BROOKLYN, Mich. -- You could call it foolish -- picking up and moving to North Carolina on nothing more than a whim. It might be regarded as reckless, trying to break into an intensely competitive business without knowing a soul.
It's quite possibly unwise or even irrational to take a drastic leap like that, with no parachute, and no safety net to catch you if you fail.
Brandon Harder saw the potential reward as far too valuable to allow himself to be scared off by the considerable risk. In 2007 the Oak Harbor native dropped everything, moved to the hub of stock car racing, and looked for the bottom rung on the ladder.
"It was probably a pretty big gamble, thinking I could just show up down there, without knowing anybody, and find a good job in racing," Harder said earlier this week. "But it was just something I felt like I wanted to do. If you never give something a try, you'll never know. I thought I'd enjoy it, and I was willing to make the sacrifices to get there."
Where the 28-year-old Harder finds himself these days is as a member of the pit crew of five-time NASCAR Sprint Cup Series champion Jimmie Johnson. It's like showing up unannounced at the ballpark on day, and becoming a part of the Yankees.
"I never envisioned that it would work out this way," said Harder, who will arrive with the rest of the No. 48 crew on Sunday to assist Johnson in the Pure Michigan 400 Sprint Cup race, the headline event in Michigan International Speedway's weekend of NASCAR racing.
The Cup cars qualify Friday, with a Camping World Truck Series race running Saturday.
"I expected it to be tough to get my foot in the door, since everybody seemed to know somebody in order to get their start, and I knew not one person," Harder said. "But I had the desire to work hard, and fortunately, that got me in."
Harder, a three-sport athlete at Oak Harbor High School, worked first for a Late Model racing team in Mooresville, doing "anything and everything". After a few more moves up the ladder, he got his shot with Hendrick Motorsports, which fields the racing teams for Johnson, Jeff Gordon, Dale Earnhardt, Jr., and Mark Martin.
After being involved in team sports most of his life, Harder fit the pit crew member profile that Johnson's crew chief, Chad Knauss, has preferred.
"We haven't hired guys that have come from other teams a whole lot -- we're trying really hard to hire athletes from other environments -- whether it's a football player, a baseball player, a wrestler," Knauss told Nascar.com recently.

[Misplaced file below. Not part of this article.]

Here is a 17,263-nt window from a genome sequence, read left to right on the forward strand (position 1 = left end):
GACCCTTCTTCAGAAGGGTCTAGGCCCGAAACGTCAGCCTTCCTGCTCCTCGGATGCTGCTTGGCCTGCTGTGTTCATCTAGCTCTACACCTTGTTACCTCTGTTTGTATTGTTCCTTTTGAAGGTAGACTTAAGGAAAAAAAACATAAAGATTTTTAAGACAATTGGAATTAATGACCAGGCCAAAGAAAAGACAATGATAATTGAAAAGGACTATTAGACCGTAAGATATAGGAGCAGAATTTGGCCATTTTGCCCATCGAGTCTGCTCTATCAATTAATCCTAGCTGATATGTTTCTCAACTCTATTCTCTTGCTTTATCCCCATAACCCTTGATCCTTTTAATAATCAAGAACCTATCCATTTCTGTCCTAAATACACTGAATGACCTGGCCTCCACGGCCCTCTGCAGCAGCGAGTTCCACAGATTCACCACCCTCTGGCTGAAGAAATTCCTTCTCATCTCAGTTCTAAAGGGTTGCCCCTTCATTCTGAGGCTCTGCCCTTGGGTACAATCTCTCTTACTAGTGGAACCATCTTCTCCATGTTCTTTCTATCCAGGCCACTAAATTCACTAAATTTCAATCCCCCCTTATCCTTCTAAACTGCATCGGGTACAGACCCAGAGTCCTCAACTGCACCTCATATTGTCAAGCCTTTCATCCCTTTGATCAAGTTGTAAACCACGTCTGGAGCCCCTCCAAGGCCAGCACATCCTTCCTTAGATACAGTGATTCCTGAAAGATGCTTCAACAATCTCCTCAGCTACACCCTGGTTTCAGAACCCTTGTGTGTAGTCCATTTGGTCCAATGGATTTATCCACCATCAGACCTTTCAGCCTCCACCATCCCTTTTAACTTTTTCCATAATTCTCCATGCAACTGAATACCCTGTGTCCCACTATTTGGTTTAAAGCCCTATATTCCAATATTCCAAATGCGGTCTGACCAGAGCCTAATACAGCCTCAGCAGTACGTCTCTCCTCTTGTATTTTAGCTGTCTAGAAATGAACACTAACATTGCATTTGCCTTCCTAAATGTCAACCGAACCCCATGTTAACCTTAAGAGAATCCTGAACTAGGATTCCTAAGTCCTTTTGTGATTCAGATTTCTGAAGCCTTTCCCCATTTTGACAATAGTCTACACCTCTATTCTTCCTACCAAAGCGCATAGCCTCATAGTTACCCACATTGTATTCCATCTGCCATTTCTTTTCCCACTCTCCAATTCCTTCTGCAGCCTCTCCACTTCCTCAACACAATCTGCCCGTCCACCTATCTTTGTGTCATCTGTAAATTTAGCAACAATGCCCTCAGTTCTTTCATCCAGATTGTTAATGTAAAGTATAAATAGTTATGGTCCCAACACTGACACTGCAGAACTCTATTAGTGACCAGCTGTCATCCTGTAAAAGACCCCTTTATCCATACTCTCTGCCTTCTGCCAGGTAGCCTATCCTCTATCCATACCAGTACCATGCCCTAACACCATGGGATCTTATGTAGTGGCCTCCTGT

"We're trying to train those people -- true-blue athletes -- to teach them how to become tire changers, jack men, tire carriers. So we get a real athlete, people who understand what it's like to be coached, and what it's like to train day in and day out."
Harder, the gas man for the No. 48 team, said the training regimen for Johnson's pit crew is more demanding than anything he encountered in other sports.
Hendrick recently had artificial turf installed in the teams' training facility to protect his crew members from knee injuries.
"We're in the gym working out for a few hours almost every day, and we also practice our pit stops for an hour or so each day," said Harder, who played running back and defensive back at Oak Harbor "It's by far the most training I've ever done."
The Johnson crew usually flies in on the morning of the race, then jets back to North Carolina immediately after the conclusion. As the defending champions, every move and every pit stop is scrutinized.
"The expectations are huge and you have to know how to deal with that," he said. "The pressure is there every day. We're just looked at differently."
Harder, who studied construction management at Bowling Green State University, said he has had to prove himself at every stop he has made since moving to North Carolina, so he appreciates what he has achieved.
"I know none of this would have happened without a lot of hard work, and you have to be at your best every day to stay here," said Harder, who is in his fourth year at Hendrick but his first on the No. 48 pit crew.
"This is very much an athlete's job. It puts a lot on your body, so you have to be in top shape and perform every pit stop. A lot goes on in that 12 seconds."
Contact Matt Markey at: firstname.lastname@example.org or 419-724-6510.